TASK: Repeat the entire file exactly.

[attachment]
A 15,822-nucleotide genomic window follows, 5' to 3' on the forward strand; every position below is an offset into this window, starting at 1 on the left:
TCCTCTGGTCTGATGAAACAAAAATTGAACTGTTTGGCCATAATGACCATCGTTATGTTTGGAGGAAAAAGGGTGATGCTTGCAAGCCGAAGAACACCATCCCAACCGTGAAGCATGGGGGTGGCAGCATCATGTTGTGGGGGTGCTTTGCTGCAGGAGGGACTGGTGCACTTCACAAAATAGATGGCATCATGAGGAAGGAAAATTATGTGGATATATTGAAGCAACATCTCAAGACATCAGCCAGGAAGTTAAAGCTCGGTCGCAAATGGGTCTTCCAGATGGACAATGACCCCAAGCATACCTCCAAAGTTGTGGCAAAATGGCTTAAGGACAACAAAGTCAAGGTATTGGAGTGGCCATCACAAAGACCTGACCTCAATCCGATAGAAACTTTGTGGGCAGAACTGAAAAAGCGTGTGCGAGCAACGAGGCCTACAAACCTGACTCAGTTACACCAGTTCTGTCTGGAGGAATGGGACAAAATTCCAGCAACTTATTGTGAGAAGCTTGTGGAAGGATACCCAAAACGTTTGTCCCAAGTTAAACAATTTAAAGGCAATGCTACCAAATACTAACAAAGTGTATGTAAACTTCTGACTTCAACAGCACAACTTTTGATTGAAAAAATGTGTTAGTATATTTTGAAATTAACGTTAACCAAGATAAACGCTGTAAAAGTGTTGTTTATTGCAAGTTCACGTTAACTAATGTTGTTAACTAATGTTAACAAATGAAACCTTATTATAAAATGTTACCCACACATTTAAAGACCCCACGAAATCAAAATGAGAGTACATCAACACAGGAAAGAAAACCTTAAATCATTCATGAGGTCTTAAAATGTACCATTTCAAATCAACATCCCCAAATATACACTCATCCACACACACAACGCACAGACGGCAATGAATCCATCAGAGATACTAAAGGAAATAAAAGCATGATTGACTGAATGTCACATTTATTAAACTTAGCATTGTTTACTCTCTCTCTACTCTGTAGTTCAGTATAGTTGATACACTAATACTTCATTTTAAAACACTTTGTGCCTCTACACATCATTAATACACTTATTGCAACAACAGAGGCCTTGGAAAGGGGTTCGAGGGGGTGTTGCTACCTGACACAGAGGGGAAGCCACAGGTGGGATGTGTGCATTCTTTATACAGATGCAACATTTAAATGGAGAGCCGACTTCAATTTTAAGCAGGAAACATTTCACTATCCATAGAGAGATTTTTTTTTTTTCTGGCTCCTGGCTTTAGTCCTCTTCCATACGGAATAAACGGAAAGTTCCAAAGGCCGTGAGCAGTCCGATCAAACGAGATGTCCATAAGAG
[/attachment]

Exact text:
A 15,822-nucleotide genomic window follows, 5' to 3' on the forward strand; every position below is an offset into this window, starting at 1 on the left:
TCCTCTGGTCTGATGAAACAAAAATTGAACTGTTTGGCCATAATGACCATCGTTATGTTTGGAGGAAAAAGGGTGATGCTTGCAAGCCGAAGAACACCATCCCAACCGTGAAGCATGGGGGTGGCAGCATCATGTTGTGGGGGTGCTTTGCTGCAGGAGGGACTGGTGCACTTCACAAAATAGATGGCATCATGAGGAAGGAAAATTATGTGGATATATTGAAGCAACATCTCAAGACATCAGCCAGGAAGTTAAAGCTCGGTCGCAAATGGGTCTTCCAGATGGACAATGACCCCAAGCATACCTCCAAAGTTGTGGCAAAATGGCTTAAGGACAACAAAGTCAAGGTATTGGAGTGGCCATCACAAAGACCTGACCTCAATCCGATAGAAACTTTGTGGGCAGAACTGAAAAAGCGTGTGCGAGCAACGAGGCCTACAAACCTGACTCAGTTACACCAGTTCTGTCTGGAGGAATGGGACAAAATTCCAGCAACTTATTGTGAGAAGCTTGTGGAAGGATACCCAAAACGTTTGTCCCAAGTTAAACAATTTAAAGGCAATGCTACCAAATACTAACAAAGTGTATGTAAACTTCTGACTTCAACAGCACAACTTTTGATTGAAAAAATGTGTTAGTATATTTTGAAATTAACGTTAACCAAGATAAACGCTGTAAAAGTGTTGTTTATTGCAAGTTCACGTTAACTAATGTTGTTAACTAATGTTAACAAATGAAACCTTATTATAAAATGTTACCCACACATTTAAAGACCCCACGAAATCAAAATGAGAGTACATCAACACAGGAAAGAAAACCTTAAATCATTCATGAGGTCTTAAAATGTACCATTTCAAATCAACATCCCCAAATATACACTCATCCACACACACAACGCACAGACGGCAATGAATCCATCAGAGATACTAAAGGAAATAAAAGCATGATTGACTGAATGTCACATTTATTAAACTTAGCATTGTTTACTCTCTCTCTACTCTGTAGTTCAGTATAGTTGATACACTAATACTTCATTTTAAAACACTTTGTGCCTCTACACATCATTAATACACTTATTGCAACAACAGAGGCCTTGGAAAGGGGTTCGAGGGGGTGTTGCTACCTGACACAGAGGGGAAGCCACAGGTGGGATGTGTGCATTCTTTATACAGATGCAACATTTAAATGGAGAGCCGACTTCAATTTTAAGCAGGAAACATTTCACTATCCATAGAGAGATTTTTTTTTTTTCTGGCTCCTGGCTTTAGTCCTCTTCCATACGGAATAAACGGAAAGTTCCAAAGGCCGTGAGCAGTCCGATCAAACGAGATGTCCATAAGAG